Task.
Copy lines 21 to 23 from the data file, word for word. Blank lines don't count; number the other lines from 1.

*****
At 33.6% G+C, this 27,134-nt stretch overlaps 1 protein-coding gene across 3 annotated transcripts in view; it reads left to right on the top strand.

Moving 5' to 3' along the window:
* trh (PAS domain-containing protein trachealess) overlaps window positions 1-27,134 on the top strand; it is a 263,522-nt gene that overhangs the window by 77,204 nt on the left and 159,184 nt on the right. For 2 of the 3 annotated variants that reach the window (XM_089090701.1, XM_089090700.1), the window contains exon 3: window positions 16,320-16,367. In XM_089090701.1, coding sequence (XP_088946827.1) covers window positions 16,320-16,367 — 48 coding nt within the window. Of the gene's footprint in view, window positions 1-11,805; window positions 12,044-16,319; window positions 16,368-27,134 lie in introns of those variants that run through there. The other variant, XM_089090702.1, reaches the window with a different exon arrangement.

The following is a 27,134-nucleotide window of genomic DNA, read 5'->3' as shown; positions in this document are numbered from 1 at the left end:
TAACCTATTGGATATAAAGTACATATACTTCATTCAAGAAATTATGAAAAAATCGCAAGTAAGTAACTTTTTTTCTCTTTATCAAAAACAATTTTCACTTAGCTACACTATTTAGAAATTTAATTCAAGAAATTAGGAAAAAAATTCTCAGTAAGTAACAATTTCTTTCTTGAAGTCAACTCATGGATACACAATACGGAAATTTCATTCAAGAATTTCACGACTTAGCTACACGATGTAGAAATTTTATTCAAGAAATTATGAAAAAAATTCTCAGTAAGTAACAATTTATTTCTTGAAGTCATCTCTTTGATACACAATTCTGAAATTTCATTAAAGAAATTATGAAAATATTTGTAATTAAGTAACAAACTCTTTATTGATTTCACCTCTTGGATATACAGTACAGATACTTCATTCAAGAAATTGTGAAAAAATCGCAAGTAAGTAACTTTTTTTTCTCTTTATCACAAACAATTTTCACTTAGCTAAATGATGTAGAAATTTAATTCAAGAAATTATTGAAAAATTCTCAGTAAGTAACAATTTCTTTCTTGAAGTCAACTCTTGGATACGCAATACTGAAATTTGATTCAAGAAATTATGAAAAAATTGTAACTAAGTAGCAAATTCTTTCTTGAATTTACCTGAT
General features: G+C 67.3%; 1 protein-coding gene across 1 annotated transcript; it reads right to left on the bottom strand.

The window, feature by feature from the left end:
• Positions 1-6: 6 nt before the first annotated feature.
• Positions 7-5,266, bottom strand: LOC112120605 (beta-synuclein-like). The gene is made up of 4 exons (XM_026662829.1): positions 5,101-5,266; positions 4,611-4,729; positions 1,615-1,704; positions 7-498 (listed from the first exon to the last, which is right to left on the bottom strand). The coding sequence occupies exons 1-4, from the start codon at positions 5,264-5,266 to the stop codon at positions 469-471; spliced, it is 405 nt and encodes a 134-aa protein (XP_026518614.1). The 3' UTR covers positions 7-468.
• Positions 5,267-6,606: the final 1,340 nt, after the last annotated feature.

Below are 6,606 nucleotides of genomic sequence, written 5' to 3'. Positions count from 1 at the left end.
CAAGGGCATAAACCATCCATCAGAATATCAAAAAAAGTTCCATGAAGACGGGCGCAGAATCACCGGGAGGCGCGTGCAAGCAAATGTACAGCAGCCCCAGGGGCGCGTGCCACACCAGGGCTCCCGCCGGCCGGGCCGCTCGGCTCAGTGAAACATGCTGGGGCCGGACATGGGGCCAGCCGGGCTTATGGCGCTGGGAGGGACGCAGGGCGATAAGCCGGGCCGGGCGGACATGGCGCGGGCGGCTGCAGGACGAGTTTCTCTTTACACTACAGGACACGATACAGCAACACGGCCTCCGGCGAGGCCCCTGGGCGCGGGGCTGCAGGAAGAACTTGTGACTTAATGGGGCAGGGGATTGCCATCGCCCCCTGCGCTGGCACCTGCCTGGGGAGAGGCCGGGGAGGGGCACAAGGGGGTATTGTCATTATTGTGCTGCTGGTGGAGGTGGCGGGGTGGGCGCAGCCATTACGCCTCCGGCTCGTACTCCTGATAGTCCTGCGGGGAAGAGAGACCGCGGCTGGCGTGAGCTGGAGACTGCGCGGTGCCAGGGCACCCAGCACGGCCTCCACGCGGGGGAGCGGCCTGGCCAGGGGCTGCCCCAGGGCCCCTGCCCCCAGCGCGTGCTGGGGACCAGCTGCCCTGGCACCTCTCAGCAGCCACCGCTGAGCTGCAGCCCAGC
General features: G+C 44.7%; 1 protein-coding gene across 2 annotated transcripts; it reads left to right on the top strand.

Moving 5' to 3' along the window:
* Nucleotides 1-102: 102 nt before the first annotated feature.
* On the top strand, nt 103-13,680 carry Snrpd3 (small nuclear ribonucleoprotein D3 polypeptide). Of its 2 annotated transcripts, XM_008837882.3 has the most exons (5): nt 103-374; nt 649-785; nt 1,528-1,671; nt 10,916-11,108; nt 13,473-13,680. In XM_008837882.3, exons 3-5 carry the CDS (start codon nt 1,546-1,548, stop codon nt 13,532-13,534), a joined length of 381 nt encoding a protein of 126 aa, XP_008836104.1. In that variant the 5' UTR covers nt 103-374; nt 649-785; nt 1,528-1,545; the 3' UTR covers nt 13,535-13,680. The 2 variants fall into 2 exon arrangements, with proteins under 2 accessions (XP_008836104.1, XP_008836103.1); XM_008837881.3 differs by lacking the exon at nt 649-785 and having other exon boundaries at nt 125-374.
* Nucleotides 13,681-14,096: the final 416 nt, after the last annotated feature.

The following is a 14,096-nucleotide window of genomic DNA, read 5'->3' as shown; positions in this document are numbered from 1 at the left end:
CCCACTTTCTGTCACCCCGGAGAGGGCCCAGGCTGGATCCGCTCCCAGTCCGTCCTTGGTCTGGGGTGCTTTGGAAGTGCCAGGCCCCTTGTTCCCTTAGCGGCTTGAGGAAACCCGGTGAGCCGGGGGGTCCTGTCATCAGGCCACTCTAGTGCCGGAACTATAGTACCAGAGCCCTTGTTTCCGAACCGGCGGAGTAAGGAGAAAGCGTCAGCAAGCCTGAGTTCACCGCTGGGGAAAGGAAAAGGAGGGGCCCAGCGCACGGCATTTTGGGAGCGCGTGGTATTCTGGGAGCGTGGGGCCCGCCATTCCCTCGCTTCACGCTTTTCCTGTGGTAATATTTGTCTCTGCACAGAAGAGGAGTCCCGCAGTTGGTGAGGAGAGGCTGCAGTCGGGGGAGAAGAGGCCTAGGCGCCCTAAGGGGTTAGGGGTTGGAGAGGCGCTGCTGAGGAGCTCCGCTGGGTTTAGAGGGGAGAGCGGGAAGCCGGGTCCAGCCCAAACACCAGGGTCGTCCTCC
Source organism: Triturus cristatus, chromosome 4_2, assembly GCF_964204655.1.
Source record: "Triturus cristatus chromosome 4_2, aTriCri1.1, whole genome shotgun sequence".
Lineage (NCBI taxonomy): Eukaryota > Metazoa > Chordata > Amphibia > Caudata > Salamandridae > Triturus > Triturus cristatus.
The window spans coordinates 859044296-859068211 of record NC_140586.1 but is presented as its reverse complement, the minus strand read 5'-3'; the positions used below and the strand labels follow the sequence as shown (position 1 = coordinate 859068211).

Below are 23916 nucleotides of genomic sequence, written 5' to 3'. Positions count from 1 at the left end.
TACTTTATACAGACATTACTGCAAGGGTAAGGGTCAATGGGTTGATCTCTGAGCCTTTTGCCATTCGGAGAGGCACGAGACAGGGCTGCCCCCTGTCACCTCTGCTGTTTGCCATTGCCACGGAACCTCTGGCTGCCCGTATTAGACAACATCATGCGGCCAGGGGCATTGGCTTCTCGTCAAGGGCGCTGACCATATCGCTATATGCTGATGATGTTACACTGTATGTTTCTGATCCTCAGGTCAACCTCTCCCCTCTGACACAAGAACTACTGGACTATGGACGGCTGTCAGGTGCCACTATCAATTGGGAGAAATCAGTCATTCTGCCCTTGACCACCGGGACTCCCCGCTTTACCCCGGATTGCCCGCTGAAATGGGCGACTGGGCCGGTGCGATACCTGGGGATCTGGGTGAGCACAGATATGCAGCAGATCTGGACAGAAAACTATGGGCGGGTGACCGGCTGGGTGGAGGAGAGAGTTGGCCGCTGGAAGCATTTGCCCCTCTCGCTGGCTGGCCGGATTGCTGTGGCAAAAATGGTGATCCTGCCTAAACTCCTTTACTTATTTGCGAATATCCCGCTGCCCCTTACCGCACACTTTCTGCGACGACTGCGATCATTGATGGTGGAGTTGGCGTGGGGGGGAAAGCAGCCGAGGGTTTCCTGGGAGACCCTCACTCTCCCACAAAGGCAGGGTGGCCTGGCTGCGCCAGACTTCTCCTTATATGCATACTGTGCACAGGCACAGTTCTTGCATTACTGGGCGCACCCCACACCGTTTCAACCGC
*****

Source record: "Triturus cristatus chromosome 4_2, aTriCri1.1, whole genome shotgun sequence".
Lineage (NCBI taxonomy): Eukaryota > Metazoa > Chordata > Amphibia > Caudata > Salamandridae > Triturus > Triturus cristatus.
The window spans coordinates 859044296-859068211 of record NC_140586.1 but is presented as its reverse complement, the minus strand read 5'-3'; the positions used below and the strand labels follow the sequence as shown (position 1 = coordinate 859068211).